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FORT KNOX, KY.— Cadets from 9th Regiment, Advanced Camp stood ready with their weapons and their battle buddies for Buddy Team Live Fire training on July 17.

Cadet James Parker, from Texas A&M University, rushes forward toward with Cadre as his battle buddy provides cover for him during the blank fire iteration of Buddy Team Live Fire training at Fort Knox, July 17, 2019. This training teaches Cadets how to communicate with their battle buddy during high-stress situations. | Photo by Jodi Moffett, CST Public Affairs Office

During this training, Cadets are given blanks and must practice bounding between concealment while simultaneously providing cover for their battle buddy along the way. 

While advancing forward on the course, Cadets practice three movement techniques that include bounding, high crawl and low crawl. 

“Bounding is a three to five second rush, followed by dropping to the ground,” Cadet Ali Carroll, from Clark University said. “High crawl is crawling forward to your next cover using your elbows and low crawl, it’s exactly how it sounds. You’re low to the ground with your face almost in the mud, in order to avoid fire from the enemy.” 

While Cadets keep their own movement techniques and weapons training in mind, they also have to stay focused on another key element for their success — their battle buddy.

Cadet Renaldo Townes, from Winston Salem State University, takes cover and continues to fire downrange at the enemy so that his battle buddy can advance to cover safely during the blank fire iteration of Buddy Team Live Fire training at Fort Knox, July 17, 2019. This training teaches Cadets how to communicate with their battle buddy during high-stress situations. | Photo by Jodi Moffett, CST Public Affairs Office

“In the Army, we work as a team,” Cadet Renaldo Townes, from Winston Salem State University said. “Training with a battle buddy is crucial if you want to complete your mission in one piece. I look out for him, he looks out for me… that’s the only way we’ll return home safely.”

Despite high-stress conditions and a short amount of time with their platoons, Cadets are able to use the training they’ve received to connect with and trust their battle buddies in ways that many people may find difficult.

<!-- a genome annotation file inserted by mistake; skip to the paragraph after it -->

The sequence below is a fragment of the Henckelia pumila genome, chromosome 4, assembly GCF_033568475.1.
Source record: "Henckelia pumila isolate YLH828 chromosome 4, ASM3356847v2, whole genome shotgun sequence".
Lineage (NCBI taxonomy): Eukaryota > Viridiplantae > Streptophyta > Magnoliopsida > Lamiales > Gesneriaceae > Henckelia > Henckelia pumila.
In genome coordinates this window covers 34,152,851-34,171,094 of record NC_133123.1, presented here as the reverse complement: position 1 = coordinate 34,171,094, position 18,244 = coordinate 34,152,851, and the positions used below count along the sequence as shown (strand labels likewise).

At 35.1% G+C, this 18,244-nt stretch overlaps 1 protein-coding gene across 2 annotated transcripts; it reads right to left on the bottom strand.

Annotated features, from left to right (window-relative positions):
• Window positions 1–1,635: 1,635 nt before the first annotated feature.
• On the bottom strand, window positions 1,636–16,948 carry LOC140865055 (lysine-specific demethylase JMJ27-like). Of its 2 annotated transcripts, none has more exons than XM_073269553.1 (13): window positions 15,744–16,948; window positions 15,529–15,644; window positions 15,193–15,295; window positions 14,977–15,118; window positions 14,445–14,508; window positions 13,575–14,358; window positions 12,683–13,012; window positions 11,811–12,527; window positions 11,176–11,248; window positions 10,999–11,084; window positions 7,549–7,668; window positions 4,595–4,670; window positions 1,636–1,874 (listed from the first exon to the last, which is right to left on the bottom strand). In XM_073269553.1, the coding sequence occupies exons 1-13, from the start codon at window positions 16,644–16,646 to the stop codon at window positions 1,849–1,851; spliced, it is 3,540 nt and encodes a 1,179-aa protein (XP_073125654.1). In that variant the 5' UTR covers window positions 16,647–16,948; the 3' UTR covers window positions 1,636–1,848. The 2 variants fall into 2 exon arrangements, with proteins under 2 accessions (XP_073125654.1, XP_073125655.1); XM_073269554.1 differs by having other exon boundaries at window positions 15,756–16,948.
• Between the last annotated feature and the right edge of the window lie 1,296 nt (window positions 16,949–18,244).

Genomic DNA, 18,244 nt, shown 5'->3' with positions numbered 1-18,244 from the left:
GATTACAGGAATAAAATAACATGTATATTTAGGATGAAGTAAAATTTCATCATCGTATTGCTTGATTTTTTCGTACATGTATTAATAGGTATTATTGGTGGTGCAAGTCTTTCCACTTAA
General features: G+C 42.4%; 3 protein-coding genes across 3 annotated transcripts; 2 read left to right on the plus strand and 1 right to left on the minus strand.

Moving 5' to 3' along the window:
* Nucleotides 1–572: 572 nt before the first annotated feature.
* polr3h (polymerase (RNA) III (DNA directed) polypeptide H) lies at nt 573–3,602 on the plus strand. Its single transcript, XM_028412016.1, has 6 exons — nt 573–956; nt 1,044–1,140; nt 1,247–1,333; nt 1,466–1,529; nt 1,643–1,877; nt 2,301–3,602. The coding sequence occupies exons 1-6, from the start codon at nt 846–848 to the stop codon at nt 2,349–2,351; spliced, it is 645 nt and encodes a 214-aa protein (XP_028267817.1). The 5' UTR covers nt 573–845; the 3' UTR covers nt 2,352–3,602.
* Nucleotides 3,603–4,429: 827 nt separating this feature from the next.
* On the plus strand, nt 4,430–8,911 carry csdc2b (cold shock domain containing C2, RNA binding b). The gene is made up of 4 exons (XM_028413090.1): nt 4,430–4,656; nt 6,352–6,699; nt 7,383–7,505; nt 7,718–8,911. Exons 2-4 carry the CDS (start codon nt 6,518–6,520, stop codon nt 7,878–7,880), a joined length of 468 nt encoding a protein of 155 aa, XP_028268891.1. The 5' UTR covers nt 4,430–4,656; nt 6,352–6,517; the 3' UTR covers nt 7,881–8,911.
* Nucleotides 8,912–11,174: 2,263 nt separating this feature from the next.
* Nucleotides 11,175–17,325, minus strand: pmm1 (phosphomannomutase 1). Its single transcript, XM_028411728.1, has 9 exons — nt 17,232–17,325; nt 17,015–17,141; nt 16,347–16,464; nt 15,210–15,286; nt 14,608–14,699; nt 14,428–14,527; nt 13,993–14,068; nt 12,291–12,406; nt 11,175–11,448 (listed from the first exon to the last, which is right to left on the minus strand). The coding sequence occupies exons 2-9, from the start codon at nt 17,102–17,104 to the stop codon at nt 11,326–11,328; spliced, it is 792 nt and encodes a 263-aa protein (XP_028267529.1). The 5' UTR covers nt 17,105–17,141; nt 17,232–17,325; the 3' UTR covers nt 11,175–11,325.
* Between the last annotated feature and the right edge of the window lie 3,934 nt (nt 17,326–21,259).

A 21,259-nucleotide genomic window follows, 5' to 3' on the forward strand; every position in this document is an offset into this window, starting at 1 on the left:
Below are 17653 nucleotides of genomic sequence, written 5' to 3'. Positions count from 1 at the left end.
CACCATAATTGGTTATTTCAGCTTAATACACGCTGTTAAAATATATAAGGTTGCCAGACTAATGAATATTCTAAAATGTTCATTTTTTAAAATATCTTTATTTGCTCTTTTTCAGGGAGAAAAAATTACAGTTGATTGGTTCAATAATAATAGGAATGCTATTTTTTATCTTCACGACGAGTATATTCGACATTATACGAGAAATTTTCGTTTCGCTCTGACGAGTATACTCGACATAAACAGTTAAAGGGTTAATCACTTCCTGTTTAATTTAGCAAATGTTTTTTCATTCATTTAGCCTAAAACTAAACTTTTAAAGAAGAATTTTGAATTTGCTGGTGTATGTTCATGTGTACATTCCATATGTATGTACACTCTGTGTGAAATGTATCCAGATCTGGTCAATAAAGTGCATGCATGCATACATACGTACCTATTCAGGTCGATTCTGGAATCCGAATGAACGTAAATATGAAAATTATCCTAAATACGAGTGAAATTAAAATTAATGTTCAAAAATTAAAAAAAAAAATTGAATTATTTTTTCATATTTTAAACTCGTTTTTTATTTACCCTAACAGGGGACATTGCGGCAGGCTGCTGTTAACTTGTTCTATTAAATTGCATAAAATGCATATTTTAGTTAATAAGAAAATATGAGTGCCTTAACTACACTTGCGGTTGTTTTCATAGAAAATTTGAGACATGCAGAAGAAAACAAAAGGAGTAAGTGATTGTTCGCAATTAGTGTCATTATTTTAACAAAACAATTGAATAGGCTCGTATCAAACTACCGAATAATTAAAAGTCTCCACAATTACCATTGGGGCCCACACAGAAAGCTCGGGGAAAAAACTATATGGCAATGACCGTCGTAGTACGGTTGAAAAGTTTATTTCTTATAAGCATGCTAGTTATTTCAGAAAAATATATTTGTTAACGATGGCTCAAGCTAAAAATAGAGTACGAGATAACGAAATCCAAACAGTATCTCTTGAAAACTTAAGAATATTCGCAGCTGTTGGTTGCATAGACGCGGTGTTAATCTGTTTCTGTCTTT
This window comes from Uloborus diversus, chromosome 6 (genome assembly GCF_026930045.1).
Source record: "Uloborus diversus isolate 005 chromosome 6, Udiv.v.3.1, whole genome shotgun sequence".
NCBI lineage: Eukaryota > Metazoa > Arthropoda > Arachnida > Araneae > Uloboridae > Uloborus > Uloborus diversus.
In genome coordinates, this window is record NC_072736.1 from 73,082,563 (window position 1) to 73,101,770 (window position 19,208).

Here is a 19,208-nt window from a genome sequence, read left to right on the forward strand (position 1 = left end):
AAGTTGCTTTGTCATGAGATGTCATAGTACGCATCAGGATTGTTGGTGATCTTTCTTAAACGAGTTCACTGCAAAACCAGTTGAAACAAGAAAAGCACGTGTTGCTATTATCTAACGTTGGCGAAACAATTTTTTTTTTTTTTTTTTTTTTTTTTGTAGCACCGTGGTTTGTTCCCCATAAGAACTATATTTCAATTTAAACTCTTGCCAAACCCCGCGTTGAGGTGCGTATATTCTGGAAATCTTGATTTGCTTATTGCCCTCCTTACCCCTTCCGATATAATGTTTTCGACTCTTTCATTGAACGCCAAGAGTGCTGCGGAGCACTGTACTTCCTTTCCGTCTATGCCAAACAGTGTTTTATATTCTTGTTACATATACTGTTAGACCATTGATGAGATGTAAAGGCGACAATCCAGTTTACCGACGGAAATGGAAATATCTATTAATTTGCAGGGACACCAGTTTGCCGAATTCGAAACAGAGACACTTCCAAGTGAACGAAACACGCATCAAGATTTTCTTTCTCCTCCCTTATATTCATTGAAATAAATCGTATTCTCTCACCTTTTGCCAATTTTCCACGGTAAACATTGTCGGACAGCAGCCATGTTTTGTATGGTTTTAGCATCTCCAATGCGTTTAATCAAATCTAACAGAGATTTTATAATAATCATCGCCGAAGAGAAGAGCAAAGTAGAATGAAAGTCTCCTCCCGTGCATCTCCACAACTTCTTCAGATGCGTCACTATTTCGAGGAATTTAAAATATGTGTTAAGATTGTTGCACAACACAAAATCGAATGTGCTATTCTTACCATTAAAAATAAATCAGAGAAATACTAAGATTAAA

“I’ve only known my battle buddy for only about 13 days,” Carroll said. “But we’ve been through some pretty hard training together. That’s what makes it easy to rely on her.” 

Placing trust in fellow Cadets may come easy to some, but for Cadet Dylan Barber, from the University of North Dakota, it was a little more difficult to do. 

“I won’t lie… I still to this day have a hard time relying on other people,” Barber said. “I’m the type of person who has to do everything myself, or else I feel like it won’t get done. The army has taught me how to trust in others, and I’m thankful for that.” 

Cadet Ryan Breiner, from Texas A&M University, advances forward as his battle buddy provides cover during the blank fire iteration of Buddy Team Live Fire training at Fort Knox, July 17, 2019. This training teaches Cadets how to communicate with their battle buddy during high-stress situations. | Photo by Jodi Moffett, CST Public Affairs Office

Following this training, Cadets will take on Buddy Team Live Fire with their battle buddies and live ammunition. Despite stress and nerves, Cadets express nothing but excitement to tackle the challenge.

“Buddy Team Live Fire wouldn’t be possible without determination, delegation and communication,” Barber said. 

“With this training we’re becoming better people and better soldiers… and hey, we’re having a blast while we’re doing it.”

 

 

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